Gone are the days where a divorced woman could reliably count on a court's awarding her alimony payments from her ex. Now, not only is the awarding of spousal support decided on a case-by-case basis, under some circumstances, a Tennessee woman might have to pay support to her ex-husband.
Below are some considerations a judge applies when deciding whether to grant spousal support to either party.
In the most basic sense, spousal support may be granted when one party has a need for it and the other party has the means to pay it. But that is an oversimplification. Specifically, the court looks at circumstances such as:
-- Whether the party requesting support is employed, the amount he or she earns and the hours that he or she works.
-- Was there a prenuptial agreement on file for the marriage? What were its terms?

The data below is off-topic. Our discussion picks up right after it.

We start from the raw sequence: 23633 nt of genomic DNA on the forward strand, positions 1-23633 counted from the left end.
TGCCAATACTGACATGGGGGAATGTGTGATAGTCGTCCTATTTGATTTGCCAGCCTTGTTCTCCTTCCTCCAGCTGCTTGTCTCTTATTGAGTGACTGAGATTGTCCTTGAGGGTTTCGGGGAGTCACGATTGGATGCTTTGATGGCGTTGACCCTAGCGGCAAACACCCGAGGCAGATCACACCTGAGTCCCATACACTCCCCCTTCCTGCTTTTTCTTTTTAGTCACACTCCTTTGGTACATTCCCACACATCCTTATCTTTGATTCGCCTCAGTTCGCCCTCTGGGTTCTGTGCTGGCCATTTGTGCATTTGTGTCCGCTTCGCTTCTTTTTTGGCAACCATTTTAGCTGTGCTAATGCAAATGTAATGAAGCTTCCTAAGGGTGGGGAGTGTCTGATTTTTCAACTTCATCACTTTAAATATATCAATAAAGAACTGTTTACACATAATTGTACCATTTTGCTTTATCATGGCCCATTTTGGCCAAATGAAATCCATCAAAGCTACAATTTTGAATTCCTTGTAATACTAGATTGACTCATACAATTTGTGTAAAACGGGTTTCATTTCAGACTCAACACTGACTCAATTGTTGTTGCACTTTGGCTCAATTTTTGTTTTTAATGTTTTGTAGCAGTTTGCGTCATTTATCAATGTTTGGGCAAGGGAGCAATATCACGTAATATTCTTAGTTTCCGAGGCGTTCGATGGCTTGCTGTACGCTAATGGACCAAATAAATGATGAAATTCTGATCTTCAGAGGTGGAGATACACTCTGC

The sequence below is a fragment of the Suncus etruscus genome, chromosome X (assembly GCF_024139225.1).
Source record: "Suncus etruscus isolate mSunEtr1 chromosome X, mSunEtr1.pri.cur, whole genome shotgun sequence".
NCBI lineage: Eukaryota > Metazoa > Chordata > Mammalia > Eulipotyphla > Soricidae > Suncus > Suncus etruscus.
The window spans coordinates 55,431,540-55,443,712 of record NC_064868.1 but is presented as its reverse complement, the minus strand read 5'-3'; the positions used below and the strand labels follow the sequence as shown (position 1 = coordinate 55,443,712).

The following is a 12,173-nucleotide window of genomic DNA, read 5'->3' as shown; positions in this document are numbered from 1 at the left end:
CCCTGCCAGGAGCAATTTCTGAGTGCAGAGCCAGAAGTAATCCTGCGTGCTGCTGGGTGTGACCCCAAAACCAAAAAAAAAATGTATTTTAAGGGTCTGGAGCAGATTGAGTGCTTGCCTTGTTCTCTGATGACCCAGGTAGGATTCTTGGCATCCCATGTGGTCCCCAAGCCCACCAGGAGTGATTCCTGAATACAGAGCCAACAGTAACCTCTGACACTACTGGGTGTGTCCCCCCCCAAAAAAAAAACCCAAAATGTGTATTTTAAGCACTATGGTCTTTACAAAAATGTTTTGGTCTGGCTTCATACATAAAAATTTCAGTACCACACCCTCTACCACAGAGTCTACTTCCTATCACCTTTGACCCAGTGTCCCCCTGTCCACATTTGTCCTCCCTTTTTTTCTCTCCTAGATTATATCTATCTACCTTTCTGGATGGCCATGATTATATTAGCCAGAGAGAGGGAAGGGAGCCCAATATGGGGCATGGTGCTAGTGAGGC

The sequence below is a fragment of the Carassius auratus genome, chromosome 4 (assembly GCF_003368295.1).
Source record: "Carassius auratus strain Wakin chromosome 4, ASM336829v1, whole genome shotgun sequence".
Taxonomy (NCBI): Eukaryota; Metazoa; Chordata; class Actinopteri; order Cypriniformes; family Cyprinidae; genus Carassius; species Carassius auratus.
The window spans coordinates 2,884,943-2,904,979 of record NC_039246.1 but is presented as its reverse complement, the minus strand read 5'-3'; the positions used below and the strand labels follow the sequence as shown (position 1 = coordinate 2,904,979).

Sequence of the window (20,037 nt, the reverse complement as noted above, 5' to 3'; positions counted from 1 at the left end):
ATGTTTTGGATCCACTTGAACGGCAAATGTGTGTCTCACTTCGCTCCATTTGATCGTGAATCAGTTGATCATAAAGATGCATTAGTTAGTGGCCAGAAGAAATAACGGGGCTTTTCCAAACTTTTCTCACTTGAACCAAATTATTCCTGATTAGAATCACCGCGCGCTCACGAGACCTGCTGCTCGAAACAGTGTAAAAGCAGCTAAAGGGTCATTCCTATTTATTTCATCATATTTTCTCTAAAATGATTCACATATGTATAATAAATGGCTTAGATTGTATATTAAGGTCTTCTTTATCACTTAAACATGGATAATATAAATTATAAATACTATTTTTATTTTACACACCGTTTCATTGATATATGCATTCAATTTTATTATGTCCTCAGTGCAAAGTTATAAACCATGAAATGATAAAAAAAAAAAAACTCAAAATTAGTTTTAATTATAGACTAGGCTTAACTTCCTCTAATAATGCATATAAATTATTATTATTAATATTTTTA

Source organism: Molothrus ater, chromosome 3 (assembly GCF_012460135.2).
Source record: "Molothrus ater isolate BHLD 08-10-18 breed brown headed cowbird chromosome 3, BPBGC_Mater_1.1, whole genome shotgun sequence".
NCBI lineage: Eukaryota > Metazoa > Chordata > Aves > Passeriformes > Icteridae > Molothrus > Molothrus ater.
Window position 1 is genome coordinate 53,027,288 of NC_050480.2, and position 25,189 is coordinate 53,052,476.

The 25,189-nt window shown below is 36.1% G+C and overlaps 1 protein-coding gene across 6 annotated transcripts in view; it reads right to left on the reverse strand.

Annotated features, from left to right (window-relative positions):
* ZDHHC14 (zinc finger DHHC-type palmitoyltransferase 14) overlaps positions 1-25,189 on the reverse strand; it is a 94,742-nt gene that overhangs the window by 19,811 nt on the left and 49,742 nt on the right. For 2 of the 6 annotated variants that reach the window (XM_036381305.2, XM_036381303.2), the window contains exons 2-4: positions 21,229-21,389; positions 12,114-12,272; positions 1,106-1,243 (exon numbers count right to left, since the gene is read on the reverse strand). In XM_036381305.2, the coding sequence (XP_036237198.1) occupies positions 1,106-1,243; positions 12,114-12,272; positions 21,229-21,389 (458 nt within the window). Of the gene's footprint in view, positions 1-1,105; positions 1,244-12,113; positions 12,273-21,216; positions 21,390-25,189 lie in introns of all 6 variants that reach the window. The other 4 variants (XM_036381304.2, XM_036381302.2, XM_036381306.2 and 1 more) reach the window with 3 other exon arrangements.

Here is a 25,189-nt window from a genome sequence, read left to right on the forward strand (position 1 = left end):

-- Did one spouse support the other at certain points during the marriage so the other could advance in a chosen career? (e.g., waitressing while putting a husband through med school, driving a taxi so a spouse could complete an MBA, etc)
-- What is the highest grade completed? Did you attend college and get a degree?
-- Prior to getting married, were you working? What was your salary and position?
-- Do you have health constraints that would impede employment? What are they?
-- What other barriers to gainful employment do you face? (e.g., no transportation, few marketable skills, taking care of children, etc.)
-- While your spouse advanced his or her career aims, did you put your own career on the back burner?
This list is not definitive; many other factors are at play when determining whether spousal support will be awarded. Make sure that your family law attorney understands all aspects of your circumstances in order to achieve the best outcome.
Source: FindLaw, "Are You Entitled To Alimony (Spousal Support)?," accessed Feb. 12, 2016